Wen Zhang, Ph.D., P.E., BCEE

Principal Investigator

Phone: (973) 596-5520 
Fax: (973) 596-5790
Email: wen.zhang@njit.edu

Office Location: Colton Hall 211

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The NJIT’s Technology Innovation Translation and Acceleration (TITA) Seed Grant program will enable faculty and students to successfully accelerate the translation of their innovation to enterprise development and business incubation. The TITA seed grant program will foster entrepreneurial pathways from research and innovation to business and value creation with the acquisition of intellectual property, market validation, and engagement of stakeholders towards commercialization. The TITA Seed Grants will increase awareness of the potential commercial benefits at earlier stages of the translation and market validation process and allow researchers and stakeholders to collaborate for entrepreneurial success. It will also help faculty to submit competitive translational research proposals to external grant funding opportunities. The TITA program that was initiated in Fall 2022 with the NJ State and institutional funding is now supported by the Accelerating Translational Research (ART) grant funded by the NSF Technology and Innovation Partnership (TIP) directorate for further enhancement and expansion through the NJIT Center for Translational Research which will be formally established in early Spring 2024.

 Dr. Zhang’s group new TITA project focuses on the commercialization of electrochemical technologies that convert nitrate waste into useful ammonia products such as fertilizer and liquid ammonia. As we know, exposure to excessive nitrate (NO3−) could lead to negative health impacts such as methemoglobinemia and other diseases. To minimize the adverse health impacts of nitrate, the World Health Organization has set a recommended maximum contaminant level (MCL) of 45 mg L−1 NO3− (10 mg·L−1 as nitrate nitrogen) in drinking water. Currently, over 40 million people in the US still do not have access to municipally-treated water, instead relying mostly on private groundwater wells. Even in public water systems, nitrate is among the most commonly reported water quality violations in the US. Thus, there is a need for efficient nitrate removal suitable to protect public health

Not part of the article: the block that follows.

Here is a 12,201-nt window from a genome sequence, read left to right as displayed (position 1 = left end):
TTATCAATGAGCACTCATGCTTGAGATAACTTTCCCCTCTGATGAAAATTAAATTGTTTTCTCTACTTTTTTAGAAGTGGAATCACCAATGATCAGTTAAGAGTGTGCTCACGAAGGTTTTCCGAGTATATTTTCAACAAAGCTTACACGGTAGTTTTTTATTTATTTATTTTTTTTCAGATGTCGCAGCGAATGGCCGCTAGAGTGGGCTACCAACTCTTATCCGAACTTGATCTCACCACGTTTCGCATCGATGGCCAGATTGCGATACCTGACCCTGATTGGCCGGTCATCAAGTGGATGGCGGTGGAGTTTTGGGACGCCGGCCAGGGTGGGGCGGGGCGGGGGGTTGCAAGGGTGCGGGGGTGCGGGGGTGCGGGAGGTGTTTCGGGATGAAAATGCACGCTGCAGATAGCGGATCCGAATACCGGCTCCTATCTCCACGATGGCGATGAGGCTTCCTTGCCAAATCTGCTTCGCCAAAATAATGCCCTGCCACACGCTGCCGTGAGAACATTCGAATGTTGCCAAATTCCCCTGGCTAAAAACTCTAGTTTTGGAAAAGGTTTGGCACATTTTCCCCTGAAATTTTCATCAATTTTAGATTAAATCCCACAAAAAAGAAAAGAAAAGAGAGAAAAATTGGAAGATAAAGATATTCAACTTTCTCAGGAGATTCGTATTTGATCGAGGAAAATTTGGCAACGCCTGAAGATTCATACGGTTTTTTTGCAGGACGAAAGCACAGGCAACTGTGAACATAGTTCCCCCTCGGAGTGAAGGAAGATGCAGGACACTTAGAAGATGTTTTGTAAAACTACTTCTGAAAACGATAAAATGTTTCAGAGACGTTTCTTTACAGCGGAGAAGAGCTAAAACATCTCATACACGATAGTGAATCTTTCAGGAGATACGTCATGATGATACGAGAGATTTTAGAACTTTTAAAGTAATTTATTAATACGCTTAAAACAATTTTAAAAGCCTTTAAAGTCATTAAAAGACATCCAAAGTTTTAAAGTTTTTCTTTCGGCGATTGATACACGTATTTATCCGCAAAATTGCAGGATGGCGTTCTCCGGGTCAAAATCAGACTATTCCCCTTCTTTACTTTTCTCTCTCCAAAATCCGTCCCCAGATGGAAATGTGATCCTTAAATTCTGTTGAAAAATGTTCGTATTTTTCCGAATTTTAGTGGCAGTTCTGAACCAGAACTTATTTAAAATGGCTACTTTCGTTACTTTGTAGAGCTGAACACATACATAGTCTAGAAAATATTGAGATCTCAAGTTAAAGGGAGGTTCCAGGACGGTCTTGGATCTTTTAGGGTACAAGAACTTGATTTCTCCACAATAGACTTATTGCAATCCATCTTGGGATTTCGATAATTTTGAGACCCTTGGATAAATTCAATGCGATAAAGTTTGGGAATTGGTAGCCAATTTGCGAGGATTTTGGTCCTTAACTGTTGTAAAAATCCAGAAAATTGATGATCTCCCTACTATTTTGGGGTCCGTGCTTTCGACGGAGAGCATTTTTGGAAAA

--- Climate-Smart Electrocatalytic Membrane Technology Transforms Nitrate Pollution into Enhanced Ammonium Salt Fertilizer

The global wastewater treatment market, currently valued at USD 295 billion, is expected to reach USD 572 billion by 2032, growing at a CAGR of 6.9%. This growth highlights the increasing demand for effective nitrate removal, particularly in municipal and agricultural sectors. The agricultural wastewater treatment market alone is projected to grow from USD 2.18 billion in 2021 to USD 3.13 billion by 2030. Besides, huge potential markets exist for treatment of diverse wastewater such as ion exchange brine (global discharge: >50 billion ton per year), landfill leachate (U.S. discharge: >60 million ton per year), mining wastewater (U.S. discharge: >200 million ton per year). Technology development for nitrate removal and ammonia recovery will have both positive environmental and financial impacts. Particularly, electrocatalytic membrane technology, with its unique value propositions (e.g., potentially driven by renewable energy and minimum use of hazardous chemicals), stands poised to capture a significant portion of this market and offer both environmental benefits and lucrative business opportunities. 

Dr. Wen Zhang's group at NJIT plans to develop novel flow-through electrocatalytic membrane systems to recover nutrients such as nitrate or ammonia (NH3). This cutting-edge electrocatalytic membrane technology has proven effective for NO3− conversion into NH3 with concurrent NH3 recovery as valuable products such as ammonia salt fertilizers. This innovative electrocatalytic membrane and cell system will use a reactive gas-permeable cathodic membrane to efficiently convert NO3− in the influent flow through feed stream to NH3, and subsequently trap the NH3 via an acid solution generated by the anode, which results in the generation of ammonium salt solution fertilizer. Compared to conventional methods like ion exchange, air stripping and biological nitrification/denitrification, electrocatalytic membrane technology provides nitrogen removal from water or wastewater and nitrogen upcycling via nitrogen nutrient recovery and reuse. This system is electrochemically driven, which eliminates secondary pollution or the addition of external carbon or chemicals. This electrocatalytic membrane design selects a copper-based material, which is not on the DOE’s Critical Mineral list, unlike other similar technologies that may employ Critical Minerals content (e.g., platinum and palladium) for the catalytic component. Broader impacts, beyond these environmental and sustainability benefits, exhibited by our bench-top results indicate a lower carbon intensity than industrial NH3 gas synthesis via the Haber-Bosch process, which may provide a transformative pathway to “green” ammonia and industrial decarbonization.  

Congratulations to 2024 TITA Seed Grant 

Explore the Nano World 

 Wen's Research Group​